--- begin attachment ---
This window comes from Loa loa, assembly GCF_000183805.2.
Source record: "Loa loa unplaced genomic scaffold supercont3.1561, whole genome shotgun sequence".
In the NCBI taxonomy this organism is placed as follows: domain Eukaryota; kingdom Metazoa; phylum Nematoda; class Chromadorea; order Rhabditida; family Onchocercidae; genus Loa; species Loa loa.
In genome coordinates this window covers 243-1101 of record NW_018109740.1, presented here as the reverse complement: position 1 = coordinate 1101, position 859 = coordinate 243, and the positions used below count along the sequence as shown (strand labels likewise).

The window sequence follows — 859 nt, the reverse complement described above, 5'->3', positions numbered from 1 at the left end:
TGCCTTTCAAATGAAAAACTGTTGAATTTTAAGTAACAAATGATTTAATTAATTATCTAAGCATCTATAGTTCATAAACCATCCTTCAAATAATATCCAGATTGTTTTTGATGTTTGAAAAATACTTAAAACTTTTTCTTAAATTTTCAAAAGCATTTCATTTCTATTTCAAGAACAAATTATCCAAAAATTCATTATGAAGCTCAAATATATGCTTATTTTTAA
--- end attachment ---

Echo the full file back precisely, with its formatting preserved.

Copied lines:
This window comes from Loa loa, assembly GCF_000183805.2.
Source record: "Loa loa unplaced genomic scaffold supercont3.1561, whole genome shotgun sequence".
In the NCBI taxonomy this organism is placed as follows: domain Eukaryota; kingdom Metazoa; phylum Nematoda; class Chromadorea; order Rhabditida; family Onchocercidae; genus Loa; species Loa loa.
In genome coordinates this window covers 243-1101 of record NW_018109740.1, presented here as the reverse complement: position 1 = coordinate 1101, position 859 = coordinate 243, and the positions used below count along the sequence as shown (strand labels likewise).

The window sequence follows — 859 nt, the reverse complement described above, 5'->3', positions numbered from 1 at the left end:
TGCCTTTCAAATGAAAAACTGTTGAATTTTAAGTAACAAATGATTTAATTAATTATCTAAGCATCTATAGTTCATAAACCATCCTTCAAATAATATCCAGATTGTTTTTGATGTTTGAAAAATACTTAAAACTTTTTCTTAAATTTTCAAAAGCATTTCATTTCTATTTCAAGAACAAATTATCCAAAAATTCATTATGAAGCTCAAATATATGCTTATTTTTAA